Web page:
The Reds haven't won in Coors Field for two years. It looked like Thursday would be different when they jumped out to an early five-run lead off of Colorado's starter, Jason Hammel. But it was not to be as the Rockies crept back into the game as Hammel settled down and put some quality zeroes on the board. But the Rockies last at-bats had to be the most bizarre of the season.
That's a bit hyperbolic. Actually, only the last run scored was bizarre. The Rockies had tied the game off of Nick Masset in the eighth on a Tulowitzki homer. Then the Rockies had first and third with Olivo at the plate. The runner at third was little known Chris Nelson who came in to pinch run for the Rockies. Olivo said later that he was prepared to bunt on a suicide squeeze. The only problem was, Nelson didn't wait for the pitch or the bunt.
Masset was staring at his feet and was thinking about his next move which was to be one of those stupid fake to third, fake to first moves that probably works about once a century. While Masset was contemplating that move, Nelson took off. The infielders started shouting and in a strange moment of ennui, Masset turned all around and was too late to realize the play was at home. By then Nelson was already sliding head first behind the catcher and the Rockies had the lead and the ball game. What a thrilling play. To see the video, click here.
The steal proved to be the undoing for the Reds who ended up being swept in the series. Fortunately for them, the Cardinals (who did win on Thursday) have been stumbling around and have gained only a game on the Reds during the botched series.
The great play by Nelson (or the bad play by the Reds, you choose) brought to mind how little risk is often involved in Major League Baseball. When a risk is taken like Nelson's, it stands out. But there are many times when a risk could reap big rewards. The Fan was watching a game earlier in the year and noticed that the catcher had a yip when throwing the ball back to the pitcher. The Fan can't remember who the catcher was. But that happens sometimes in sports. A routine thing that players have been doing all their lives suddenly becomes a mystery. Chuck Knobloch suddenly couldn't throw to first for the Yankees. Steve Stone suddenly couldn't throw a strike. It's a mental thing that takes over. Catchers have had yips before when throwing back to the pitcher. Someone this year in the Rangers' organization had one. Was it Saltalamacchia? Could be. Sounds right.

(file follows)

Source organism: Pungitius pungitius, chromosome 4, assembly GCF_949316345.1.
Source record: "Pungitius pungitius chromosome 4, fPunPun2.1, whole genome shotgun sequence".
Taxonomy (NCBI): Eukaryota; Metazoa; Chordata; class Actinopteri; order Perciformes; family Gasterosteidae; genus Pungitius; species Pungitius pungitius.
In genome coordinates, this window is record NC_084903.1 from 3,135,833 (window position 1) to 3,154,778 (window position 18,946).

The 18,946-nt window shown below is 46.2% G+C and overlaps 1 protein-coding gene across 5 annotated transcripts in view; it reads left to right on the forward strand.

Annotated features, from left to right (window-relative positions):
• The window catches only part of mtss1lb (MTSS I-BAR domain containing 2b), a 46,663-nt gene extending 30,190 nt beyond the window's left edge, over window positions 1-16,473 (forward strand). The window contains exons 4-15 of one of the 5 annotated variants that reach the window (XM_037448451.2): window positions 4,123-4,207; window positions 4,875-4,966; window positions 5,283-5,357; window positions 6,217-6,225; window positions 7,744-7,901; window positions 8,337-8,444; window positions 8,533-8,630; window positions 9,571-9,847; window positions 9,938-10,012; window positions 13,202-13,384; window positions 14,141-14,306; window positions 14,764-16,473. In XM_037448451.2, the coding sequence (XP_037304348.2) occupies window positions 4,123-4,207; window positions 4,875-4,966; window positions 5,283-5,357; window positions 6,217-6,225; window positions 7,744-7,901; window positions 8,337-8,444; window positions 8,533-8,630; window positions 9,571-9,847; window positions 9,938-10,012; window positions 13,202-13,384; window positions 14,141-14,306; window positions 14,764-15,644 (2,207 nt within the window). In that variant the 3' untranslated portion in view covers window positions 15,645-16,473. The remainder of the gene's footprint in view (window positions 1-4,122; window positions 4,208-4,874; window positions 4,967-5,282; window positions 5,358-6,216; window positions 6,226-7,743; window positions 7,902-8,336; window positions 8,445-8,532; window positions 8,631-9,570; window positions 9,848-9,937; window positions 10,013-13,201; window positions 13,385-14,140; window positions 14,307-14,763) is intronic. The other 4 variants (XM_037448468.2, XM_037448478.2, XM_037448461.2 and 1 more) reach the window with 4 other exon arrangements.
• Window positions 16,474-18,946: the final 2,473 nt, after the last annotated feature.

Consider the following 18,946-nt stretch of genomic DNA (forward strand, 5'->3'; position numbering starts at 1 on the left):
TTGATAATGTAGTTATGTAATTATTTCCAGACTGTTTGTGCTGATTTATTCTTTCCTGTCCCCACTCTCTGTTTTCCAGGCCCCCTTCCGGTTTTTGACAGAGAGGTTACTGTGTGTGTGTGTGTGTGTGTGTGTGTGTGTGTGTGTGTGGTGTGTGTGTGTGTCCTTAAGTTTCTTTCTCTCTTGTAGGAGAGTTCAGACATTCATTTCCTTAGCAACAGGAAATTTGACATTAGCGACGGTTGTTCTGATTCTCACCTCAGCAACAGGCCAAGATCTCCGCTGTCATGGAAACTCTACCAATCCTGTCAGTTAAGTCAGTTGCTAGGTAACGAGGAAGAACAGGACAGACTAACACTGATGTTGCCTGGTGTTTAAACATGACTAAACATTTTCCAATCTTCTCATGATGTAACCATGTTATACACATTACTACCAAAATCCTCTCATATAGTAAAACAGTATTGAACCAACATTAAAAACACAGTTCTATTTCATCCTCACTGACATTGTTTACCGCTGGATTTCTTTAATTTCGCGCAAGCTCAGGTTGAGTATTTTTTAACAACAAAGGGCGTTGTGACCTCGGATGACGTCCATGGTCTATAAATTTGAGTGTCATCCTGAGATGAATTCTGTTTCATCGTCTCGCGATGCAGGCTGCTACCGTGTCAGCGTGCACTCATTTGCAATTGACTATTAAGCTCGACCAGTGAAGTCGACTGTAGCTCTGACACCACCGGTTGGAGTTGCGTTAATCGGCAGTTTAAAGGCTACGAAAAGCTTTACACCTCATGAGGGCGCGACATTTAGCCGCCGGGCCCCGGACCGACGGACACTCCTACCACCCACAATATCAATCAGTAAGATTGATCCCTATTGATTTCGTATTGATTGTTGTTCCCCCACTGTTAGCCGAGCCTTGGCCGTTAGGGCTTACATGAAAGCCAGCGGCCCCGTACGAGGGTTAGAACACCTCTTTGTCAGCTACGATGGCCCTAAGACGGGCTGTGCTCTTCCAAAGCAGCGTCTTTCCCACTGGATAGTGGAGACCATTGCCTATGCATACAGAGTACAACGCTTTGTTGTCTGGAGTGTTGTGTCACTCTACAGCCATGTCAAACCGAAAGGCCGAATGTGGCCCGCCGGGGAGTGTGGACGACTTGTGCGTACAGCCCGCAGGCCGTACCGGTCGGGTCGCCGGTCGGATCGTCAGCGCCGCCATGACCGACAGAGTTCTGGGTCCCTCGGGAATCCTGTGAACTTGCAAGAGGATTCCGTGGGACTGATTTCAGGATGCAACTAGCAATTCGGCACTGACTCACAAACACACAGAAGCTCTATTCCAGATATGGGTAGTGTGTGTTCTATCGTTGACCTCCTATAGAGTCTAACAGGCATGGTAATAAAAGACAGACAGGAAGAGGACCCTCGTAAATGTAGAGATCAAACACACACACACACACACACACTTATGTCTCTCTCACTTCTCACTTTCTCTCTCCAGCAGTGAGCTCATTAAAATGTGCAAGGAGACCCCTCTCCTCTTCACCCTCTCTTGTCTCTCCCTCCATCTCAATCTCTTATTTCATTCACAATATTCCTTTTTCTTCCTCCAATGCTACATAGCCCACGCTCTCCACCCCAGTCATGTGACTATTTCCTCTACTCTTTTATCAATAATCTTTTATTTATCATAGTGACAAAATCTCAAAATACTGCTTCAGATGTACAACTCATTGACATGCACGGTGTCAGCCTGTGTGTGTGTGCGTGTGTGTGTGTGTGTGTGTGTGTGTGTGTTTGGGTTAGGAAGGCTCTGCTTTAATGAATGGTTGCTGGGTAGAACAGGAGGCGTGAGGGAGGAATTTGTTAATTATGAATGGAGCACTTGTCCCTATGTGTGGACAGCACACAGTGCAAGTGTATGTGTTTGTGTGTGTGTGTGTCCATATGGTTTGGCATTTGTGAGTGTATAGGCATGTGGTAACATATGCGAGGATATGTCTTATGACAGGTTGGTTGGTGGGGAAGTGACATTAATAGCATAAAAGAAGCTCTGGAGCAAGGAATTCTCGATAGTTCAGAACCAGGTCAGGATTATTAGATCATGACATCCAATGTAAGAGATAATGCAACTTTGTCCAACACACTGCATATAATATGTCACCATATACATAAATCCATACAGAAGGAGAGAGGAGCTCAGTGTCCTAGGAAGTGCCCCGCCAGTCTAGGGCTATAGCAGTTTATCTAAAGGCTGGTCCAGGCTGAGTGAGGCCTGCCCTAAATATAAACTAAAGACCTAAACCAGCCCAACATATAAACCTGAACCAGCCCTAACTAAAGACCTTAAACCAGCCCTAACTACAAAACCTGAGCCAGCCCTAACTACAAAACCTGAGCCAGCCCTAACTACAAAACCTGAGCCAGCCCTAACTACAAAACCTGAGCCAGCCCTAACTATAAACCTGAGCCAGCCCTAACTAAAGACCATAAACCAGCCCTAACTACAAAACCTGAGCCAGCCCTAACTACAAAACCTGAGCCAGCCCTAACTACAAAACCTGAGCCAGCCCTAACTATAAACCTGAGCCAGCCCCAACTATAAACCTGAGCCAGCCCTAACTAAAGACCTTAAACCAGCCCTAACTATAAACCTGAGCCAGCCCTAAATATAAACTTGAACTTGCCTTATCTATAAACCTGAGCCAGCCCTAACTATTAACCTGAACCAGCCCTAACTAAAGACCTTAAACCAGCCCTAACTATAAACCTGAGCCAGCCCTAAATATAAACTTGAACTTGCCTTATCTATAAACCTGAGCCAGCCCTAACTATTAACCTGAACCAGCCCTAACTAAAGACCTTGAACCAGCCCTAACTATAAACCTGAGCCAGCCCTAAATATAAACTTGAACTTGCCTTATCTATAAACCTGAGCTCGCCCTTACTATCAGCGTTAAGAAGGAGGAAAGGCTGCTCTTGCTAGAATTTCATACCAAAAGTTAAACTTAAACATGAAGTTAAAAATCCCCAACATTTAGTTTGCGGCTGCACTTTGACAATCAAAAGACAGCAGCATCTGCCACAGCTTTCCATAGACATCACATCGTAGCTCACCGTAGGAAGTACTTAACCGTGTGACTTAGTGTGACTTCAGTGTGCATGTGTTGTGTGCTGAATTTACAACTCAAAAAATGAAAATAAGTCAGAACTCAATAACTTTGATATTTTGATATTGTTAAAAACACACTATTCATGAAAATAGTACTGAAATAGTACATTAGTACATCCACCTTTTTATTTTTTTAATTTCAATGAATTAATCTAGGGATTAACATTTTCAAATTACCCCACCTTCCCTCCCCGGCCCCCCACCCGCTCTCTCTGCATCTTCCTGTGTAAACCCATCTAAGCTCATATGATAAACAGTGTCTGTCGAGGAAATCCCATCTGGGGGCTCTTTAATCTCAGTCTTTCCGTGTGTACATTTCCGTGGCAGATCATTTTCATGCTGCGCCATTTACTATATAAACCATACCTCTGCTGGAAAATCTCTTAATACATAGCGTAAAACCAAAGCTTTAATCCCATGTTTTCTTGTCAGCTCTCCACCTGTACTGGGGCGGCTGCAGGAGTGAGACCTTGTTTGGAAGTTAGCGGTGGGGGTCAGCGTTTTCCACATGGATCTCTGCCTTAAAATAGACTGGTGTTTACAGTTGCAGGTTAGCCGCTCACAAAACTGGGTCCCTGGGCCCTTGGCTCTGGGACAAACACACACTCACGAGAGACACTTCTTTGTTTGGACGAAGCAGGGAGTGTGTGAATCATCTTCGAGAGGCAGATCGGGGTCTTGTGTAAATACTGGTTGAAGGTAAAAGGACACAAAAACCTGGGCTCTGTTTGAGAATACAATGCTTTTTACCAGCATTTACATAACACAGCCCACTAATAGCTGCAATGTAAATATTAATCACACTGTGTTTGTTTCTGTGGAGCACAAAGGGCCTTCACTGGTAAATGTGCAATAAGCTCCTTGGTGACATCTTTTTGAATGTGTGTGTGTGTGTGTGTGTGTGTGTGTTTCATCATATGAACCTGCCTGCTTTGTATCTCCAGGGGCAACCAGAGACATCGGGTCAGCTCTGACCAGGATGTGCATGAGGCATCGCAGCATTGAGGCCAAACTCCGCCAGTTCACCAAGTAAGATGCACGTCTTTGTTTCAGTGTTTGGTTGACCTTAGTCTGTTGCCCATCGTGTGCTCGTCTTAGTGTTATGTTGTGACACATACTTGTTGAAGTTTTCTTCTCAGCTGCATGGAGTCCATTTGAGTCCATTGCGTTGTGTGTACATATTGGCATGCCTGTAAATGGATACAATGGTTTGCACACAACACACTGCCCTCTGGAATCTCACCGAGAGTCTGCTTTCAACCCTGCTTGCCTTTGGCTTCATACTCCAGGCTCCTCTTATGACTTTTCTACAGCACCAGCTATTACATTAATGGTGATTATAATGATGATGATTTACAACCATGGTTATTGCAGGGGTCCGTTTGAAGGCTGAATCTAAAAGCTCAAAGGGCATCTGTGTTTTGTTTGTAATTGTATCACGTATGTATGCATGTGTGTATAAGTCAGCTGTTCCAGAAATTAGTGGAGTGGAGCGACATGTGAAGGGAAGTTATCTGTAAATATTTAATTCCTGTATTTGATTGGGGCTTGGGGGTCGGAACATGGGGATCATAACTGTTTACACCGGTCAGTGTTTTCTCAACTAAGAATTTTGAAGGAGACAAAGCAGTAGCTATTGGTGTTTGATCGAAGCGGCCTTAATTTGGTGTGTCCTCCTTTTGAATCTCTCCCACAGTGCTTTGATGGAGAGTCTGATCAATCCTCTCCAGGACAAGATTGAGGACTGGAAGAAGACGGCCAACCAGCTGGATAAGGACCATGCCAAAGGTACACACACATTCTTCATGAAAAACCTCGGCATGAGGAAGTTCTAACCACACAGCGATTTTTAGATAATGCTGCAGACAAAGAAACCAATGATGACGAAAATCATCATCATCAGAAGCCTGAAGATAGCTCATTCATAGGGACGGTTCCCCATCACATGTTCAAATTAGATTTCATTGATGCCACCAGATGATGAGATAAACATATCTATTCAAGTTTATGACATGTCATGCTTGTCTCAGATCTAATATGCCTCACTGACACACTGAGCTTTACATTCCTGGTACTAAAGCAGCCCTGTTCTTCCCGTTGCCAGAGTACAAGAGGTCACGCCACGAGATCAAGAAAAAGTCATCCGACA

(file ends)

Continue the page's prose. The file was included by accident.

Well, anyway, the thing is, the catcher the Fan was watching had developed a yip and took several awkward pumps before throwing it back to the pitcher. Often, the throw ended up being a lollipop throw. The Fan remembers thinking at the time: "Why doesn't the base runner see that and take off when the catcher starts doing all those double clutches?" That's the kind of risk the Fan is talking about.
Scouts and players watch video of other teams all the time. Wouldn't they notice that a certain outfielder has a penchant for throwing a rainbow lazily into second on a base hit? If so, why wouldn't a runner take a risk and take advantage of such a scenario? The Fan has often seen a pitcher decide he doesn't like a baseball he's been offered and shakes his hand to indicate a new one. If time isn't called, why wouldn't a runner take off as soon as the pitcher flips the ball?
When was the last time you've seen a first baseman make a fake throw back to the pitcher after a pick off attempt? There are a lot of different types of risks that happen in every game. But hardly any of them ever get anything but ignored. There is one player who excels at such risk and Buster Olney has a nice story on him in his lasted blog over at ESPN. He is the Tampa Bay Rays' catcher, John Jaso.
The Fan has watched Jaso in action several times and what this guy does is take off as soon as he sees the catcher hasn't caught the ball cleanly. The pitcher tries to throw a curve, a splitter or a slider and it hits the dirt. If Jaso sees that the catcher hasn't caught it cleanly, he's gone. It doesn't have to go far either. The Fan has never seen Jaso get thrown out on such a play either. Why don't more players do that? How many times do you see a catcher block a ball in the dirt with runners on base, bounce up and pounce on it and look like he's ready for a shootout at the O. K. Corral. If that was Jaso on base, the catcher would have to throw it because he'd be on his way to the next base and that catcher's throw would be late.
Far too often in baseball, the safe route is taken. Chis Nelson probably gave Jim Tracy a heart attack. But it was a calculated risk and it sure paid off in spades. The only thing safe about his move was the umpire's signal as the result of the play.